Feb 28, 2022 12:22:01 PM

Dividing the Family Home in a Divorce

Topics: Mortgage Advisers, Financial Health, Home Loans 0

Whether you’re married, in a civil union partnership, or a de facto relationship, when your relationship ends by divorce, separation, or death you are affected by the Property (Relationships) Act 1976 (the PRA). This act aims to provide a just division of the relationship property, including the family home and other jointly-owned property. Find out how the property of married couples, civil union couples and couples who have lived in a de-facto relationship is divided up in the case of divorce, separation or death.

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One partner keeps the family home

When both partners agree that one can remain in the family home while the other moves out and either buys or rents a new property, the remaining partner will need to buy out the other’s share in the property.

This is often the best solution when there are children involved, and both partners agree that for the sake of stability in an unsettling time, the children remain in the family home with one of the partners.

But as much as this decision makes perfect sense from an emotional point of view, the remaining partner needs to be in a financial position to support the property’s ongoing mortgage repayments on their own.  

The mortgage will be refinanced into the remaining partner’s name and that person will be solely responsible for the repayment of the mortgage. The partner being bought out is able to cash out their share of the family home or use it towards buying another property.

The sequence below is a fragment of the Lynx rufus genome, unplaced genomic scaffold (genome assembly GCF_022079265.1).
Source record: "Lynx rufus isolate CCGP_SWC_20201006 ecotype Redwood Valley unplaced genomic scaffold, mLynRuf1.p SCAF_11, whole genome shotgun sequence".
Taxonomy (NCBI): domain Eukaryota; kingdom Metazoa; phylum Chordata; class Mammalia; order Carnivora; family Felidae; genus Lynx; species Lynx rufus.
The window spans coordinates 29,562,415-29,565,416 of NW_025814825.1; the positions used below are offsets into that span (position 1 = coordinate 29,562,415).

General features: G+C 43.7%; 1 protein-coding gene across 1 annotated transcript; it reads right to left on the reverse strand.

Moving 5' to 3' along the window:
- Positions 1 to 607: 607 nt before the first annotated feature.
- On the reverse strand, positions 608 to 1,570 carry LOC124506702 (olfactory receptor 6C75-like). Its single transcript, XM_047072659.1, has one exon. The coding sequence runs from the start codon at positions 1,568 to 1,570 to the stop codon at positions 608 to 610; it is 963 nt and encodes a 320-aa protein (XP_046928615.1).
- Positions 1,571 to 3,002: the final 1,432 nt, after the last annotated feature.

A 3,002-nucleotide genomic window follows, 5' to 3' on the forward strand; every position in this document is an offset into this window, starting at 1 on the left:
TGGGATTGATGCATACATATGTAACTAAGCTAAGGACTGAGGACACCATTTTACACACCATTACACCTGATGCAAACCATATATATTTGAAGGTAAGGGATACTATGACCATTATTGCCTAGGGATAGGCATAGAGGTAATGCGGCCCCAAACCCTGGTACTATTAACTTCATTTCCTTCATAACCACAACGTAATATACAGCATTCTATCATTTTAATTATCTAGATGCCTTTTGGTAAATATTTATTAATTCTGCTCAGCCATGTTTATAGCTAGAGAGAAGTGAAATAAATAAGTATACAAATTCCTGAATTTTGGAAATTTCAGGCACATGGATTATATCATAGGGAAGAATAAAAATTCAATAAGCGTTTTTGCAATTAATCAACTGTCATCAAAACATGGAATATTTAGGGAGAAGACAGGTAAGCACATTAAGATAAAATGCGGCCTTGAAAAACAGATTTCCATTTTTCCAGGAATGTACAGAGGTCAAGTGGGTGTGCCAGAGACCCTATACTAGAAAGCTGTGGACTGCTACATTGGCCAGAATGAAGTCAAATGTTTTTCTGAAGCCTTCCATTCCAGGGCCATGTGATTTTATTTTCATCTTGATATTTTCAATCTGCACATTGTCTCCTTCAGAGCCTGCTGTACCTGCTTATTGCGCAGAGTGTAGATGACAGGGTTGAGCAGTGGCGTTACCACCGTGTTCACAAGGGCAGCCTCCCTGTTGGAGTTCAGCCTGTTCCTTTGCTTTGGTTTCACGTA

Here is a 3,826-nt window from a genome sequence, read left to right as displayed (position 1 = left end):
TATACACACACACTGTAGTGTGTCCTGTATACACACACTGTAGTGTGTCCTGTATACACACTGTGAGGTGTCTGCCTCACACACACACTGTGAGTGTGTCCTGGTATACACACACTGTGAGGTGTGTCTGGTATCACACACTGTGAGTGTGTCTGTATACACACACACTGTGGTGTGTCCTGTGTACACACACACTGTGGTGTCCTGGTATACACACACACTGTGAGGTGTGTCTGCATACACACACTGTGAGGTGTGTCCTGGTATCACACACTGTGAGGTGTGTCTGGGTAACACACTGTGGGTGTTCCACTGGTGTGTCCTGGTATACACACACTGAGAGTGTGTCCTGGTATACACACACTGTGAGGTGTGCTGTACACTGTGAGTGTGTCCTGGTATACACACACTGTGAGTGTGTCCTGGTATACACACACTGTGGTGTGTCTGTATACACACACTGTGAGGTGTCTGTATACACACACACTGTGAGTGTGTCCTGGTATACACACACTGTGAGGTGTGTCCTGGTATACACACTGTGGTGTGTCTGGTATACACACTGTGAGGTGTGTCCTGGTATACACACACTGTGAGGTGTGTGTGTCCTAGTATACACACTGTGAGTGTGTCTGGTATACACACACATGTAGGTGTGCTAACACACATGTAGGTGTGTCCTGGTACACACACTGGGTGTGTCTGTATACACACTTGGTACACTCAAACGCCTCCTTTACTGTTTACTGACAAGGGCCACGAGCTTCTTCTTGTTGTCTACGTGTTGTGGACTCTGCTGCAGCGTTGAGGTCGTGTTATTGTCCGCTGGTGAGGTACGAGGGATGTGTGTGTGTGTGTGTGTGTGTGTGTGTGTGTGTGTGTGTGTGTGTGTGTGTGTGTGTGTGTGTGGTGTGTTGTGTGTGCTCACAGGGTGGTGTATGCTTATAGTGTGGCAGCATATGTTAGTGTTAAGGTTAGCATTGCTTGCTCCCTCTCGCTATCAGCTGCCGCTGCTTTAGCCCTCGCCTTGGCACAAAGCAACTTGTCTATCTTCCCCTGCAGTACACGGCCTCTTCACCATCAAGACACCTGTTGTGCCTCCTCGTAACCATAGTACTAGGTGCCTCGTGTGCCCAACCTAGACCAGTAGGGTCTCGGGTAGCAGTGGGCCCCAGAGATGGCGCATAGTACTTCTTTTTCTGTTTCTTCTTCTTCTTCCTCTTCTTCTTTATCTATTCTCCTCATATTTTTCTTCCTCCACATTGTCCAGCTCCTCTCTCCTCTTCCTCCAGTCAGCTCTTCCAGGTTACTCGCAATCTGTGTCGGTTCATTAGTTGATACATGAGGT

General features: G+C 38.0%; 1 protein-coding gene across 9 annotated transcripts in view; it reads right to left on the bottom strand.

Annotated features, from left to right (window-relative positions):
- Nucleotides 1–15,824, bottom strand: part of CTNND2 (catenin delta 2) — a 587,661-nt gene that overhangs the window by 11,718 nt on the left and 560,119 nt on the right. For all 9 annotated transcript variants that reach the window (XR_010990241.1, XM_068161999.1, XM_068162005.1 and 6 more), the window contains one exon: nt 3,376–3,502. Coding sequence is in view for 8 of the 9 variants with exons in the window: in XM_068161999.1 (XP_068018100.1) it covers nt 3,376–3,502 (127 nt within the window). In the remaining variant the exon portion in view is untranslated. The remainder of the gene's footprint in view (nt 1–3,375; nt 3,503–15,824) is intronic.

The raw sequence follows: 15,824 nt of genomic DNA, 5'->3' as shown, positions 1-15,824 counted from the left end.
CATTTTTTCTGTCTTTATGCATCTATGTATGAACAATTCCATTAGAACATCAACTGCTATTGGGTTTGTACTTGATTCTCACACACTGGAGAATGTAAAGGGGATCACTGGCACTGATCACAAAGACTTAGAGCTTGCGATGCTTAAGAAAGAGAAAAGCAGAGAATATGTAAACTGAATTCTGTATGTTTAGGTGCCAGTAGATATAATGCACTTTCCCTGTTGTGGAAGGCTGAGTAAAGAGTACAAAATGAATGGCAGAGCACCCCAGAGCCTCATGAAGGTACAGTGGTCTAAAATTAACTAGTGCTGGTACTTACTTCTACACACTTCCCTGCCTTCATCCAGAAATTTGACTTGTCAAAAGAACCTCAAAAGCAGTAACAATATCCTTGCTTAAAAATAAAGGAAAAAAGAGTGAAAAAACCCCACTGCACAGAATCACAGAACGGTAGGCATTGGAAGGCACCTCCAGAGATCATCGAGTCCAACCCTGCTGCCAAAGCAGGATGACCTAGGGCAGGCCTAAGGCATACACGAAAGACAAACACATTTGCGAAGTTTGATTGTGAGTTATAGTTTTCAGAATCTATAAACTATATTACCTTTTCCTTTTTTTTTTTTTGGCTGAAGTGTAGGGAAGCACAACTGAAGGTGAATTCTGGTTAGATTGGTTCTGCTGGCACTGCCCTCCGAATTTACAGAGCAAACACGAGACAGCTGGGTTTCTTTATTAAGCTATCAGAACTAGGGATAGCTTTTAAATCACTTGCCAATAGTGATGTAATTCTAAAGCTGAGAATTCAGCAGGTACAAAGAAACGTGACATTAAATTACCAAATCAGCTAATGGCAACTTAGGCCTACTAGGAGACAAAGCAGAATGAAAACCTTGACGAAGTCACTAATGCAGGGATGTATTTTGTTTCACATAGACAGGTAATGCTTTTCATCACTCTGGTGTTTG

When refinancing to a single owner, the lender will assess the application to determine whether the remaining partner meets its serviceability requirements. This process includes confirmation of income and employment as well as a credit check. 

The family home is sold and the profits are shared

If both parties are unable to come to an agreement, the family home will need to be sold and the sale price less any mortgage costs is then split between the couple. It’s important to note that if the home is jointly owned, it cannot be listed for sale or sold without both partners’ agreement.

The home is jointly owned

Co-owning the family home after a divorce or separation allows both partners access to the home for a set period of time. This situation only works if both parties are in agreement and an amicable settlement can be reached.

To safeguard against any disputes, both parties should plan and agree the repayment terms of the joint loan – how much will each continue to contribute, which bank account will be used to pay the mortgage, and how long will both parties continue to be responsible for the mortgage repayments.

The best financial path for you

Ending a relationship is an emotional and traumatic experience, and the process of separating lives, property and finance is understandably challenging. If you are going through a separation or divorce, seek sound legal advice from your lawyer about dividing relationship property. 

However, get in touch with a Mortgage Express branded mortgage adviser to discuss refinancing a mortgage to cover the cost of buying out a partner or refinancing a new home.